The only true measure of success is the ratio between what we might have done and what we might have been on the one hand, and the thing we have made and the things we have made of ourselves on the other. – H. G. Wells
There are good habit and bad habits; then again, there are ruts! No one knows more about a rut than a manager who is swamped with running the day-to-day affairs and operations. When caught in the unrelenting rush of daily deliverables, it is often not possible to stop, take a step back and verify if performance expectations are being met. It gets even harder when implementing new programs to get a measure of where we are and to decide where we want to go.
Consider a contingent workforce management program. Everyone has heard about how efficient it can be, and its potential for on-demand talent and cost savings. What are the parameters by which a contingent workforce management program can be measured? Have they changed as programs – and the companies that use them – have become more sophisticated? How does a company decide on specific targets to be established at the outset of the program? Many companies make the mistake of exclusively focusing their assessment efforts on the resources delivering the program – the suppliers and program managers. They lose track of why the program was undertaken in the first place. Evaluating the business impact of a program is as important as measuring whether the program was executed as initially specified.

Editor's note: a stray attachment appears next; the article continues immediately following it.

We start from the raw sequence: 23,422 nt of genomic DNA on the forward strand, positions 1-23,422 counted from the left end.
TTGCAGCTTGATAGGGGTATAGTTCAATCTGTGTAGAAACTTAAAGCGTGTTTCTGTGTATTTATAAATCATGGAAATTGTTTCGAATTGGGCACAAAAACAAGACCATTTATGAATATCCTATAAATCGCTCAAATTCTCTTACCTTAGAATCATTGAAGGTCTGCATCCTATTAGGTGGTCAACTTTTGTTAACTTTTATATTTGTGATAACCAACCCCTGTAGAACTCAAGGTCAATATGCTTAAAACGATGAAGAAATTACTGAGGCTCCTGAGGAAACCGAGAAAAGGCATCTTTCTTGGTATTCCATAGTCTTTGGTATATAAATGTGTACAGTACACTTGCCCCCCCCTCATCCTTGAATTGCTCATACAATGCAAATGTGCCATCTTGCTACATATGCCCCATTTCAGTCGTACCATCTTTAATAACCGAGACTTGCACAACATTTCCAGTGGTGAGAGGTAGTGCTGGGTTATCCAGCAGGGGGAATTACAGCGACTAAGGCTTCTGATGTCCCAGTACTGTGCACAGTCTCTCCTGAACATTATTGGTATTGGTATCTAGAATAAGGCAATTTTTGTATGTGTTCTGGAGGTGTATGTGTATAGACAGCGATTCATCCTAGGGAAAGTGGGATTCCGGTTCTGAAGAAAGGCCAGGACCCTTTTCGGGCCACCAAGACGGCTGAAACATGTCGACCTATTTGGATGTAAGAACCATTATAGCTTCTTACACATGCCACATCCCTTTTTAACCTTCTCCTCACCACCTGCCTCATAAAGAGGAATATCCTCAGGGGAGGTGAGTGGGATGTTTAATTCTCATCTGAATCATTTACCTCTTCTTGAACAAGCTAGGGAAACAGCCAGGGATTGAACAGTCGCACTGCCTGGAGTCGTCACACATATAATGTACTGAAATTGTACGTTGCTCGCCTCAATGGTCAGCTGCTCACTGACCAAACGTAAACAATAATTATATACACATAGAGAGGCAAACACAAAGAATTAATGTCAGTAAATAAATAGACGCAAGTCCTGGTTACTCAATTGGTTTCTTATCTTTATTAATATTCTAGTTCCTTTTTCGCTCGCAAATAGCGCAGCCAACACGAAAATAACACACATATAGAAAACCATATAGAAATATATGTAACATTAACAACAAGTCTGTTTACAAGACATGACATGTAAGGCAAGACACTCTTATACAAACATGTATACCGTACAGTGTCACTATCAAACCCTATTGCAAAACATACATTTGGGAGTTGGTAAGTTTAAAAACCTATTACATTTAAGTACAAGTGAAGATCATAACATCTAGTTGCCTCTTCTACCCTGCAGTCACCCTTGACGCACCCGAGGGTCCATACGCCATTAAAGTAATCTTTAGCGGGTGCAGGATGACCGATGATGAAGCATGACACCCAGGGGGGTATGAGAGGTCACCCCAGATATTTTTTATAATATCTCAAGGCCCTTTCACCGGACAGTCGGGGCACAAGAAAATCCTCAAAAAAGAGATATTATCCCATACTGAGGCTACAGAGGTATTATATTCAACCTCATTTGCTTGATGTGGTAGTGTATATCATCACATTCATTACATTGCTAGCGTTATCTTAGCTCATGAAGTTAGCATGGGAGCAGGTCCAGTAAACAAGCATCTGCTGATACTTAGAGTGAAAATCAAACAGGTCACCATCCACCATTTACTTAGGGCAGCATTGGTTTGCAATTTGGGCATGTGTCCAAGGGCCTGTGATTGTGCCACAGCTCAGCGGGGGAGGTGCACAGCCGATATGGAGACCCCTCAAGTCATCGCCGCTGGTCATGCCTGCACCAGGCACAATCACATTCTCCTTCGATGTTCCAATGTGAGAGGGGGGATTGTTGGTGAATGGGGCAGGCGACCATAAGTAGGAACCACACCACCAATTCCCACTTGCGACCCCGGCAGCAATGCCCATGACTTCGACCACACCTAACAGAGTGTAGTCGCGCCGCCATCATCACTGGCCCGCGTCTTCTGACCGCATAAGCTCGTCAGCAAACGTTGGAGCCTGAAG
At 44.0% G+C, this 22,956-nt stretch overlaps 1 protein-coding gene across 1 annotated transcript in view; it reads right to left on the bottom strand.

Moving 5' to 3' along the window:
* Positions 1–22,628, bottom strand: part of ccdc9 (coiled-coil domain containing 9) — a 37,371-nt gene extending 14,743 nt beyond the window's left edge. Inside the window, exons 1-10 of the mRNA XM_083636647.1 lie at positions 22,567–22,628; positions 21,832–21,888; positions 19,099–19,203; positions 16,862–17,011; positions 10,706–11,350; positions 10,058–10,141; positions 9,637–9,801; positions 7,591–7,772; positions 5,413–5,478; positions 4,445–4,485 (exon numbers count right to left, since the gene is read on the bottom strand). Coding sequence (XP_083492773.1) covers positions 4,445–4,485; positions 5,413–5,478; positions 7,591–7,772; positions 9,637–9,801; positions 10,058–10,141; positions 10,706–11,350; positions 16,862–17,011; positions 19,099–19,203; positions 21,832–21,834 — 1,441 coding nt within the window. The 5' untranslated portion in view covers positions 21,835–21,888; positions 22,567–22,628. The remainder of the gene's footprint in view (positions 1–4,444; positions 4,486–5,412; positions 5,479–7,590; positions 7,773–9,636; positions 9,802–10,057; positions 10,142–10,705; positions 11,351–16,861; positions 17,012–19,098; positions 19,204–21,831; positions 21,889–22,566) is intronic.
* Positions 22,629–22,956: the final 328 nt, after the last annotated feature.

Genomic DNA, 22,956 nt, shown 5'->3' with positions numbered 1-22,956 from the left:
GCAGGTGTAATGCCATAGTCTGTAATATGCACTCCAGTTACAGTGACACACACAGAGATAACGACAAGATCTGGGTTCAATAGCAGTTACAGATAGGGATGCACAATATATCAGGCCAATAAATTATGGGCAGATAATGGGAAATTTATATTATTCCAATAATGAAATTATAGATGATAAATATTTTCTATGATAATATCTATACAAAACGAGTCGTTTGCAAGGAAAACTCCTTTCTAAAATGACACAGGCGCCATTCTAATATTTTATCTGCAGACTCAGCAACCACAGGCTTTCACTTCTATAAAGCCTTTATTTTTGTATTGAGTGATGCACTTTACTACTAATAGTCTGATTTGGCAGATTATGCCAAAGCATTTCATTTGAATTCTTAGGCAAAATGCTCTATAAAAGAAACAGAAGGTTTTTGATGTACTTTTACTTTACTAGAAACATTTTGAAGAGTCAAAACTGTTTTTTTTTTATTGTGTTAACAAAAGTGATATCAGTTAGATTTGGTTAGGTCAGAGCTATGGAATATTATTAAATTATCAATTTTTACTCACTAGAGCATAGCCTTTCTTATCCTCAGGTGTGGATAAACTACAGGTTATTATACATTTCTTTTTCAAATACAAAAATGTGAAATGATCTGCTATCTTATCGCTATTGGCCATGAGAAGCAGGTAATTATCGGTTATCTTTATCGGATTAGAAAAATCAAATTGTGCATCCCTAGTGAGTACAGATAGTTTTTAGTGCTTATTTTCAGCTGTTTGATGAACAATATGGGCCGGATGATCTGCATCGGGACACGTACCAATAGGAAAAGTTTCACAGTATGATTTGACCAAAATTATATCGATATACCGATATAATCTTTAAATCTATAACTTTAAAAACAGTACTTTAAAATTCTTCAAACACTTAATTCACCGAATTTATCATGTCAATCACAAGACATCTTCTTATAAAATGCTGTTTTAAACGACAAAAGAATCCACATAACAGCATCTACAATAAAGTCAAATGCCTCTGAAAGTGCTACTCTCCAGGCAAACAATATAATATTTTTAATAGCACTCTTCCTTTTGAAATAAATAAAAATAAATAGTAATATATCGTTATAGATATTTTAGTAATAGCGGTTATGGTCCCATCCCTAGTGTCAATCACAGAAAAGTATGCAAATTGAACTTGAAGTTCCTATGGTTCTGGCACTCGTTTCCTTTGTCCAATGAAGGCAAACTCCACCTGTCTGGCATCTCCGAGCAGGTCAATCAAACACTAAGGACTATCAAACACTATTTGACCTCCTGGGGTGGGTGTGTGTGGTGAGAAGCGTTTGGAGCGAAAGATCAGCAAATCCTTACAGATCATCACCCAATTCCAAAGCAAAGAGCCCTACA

Since the use of contingent labor is expected to yield greater results on both financial and human capital parameters; it would be necessary to measure the program’s effectiveness on both aspects. It is easy to get carried away when establishing key performance indicators (KPIs) for a contingent workforce management program. Many companies establish and attempt to track so many KPIs that they can’t see the forest for the trees! We advise you to follow this advice: measure what matters!
Start with an evaluation of what you are trying to achieve, and prioritize your objectives. Then tie specific metrics to each objective. If you have more than 4-5 objectives, then start again. Otherwise, none of these objectives will receive the needed level of focus and attention. Some areas to consider:
Last but not the least, it is important for a business to recognize that its goals, objectives and needs are unique. Customization holds the key to success. Don’t blindly adopt a list of metrics published by industry analysts or – worse yet – proposed by staffing companies. Once you have established your objectives and desired KPIs, select a VMS solution or an MSP based on their ability to fulfill your specific requirements. Establish a governance structure, with scheduled reviews, and fully participate. Periodically consider whether your needs have changed or program has evolved in a way that requires a tweaking of your KPIs. This up-front effort will result in the highest possible return on your investment.
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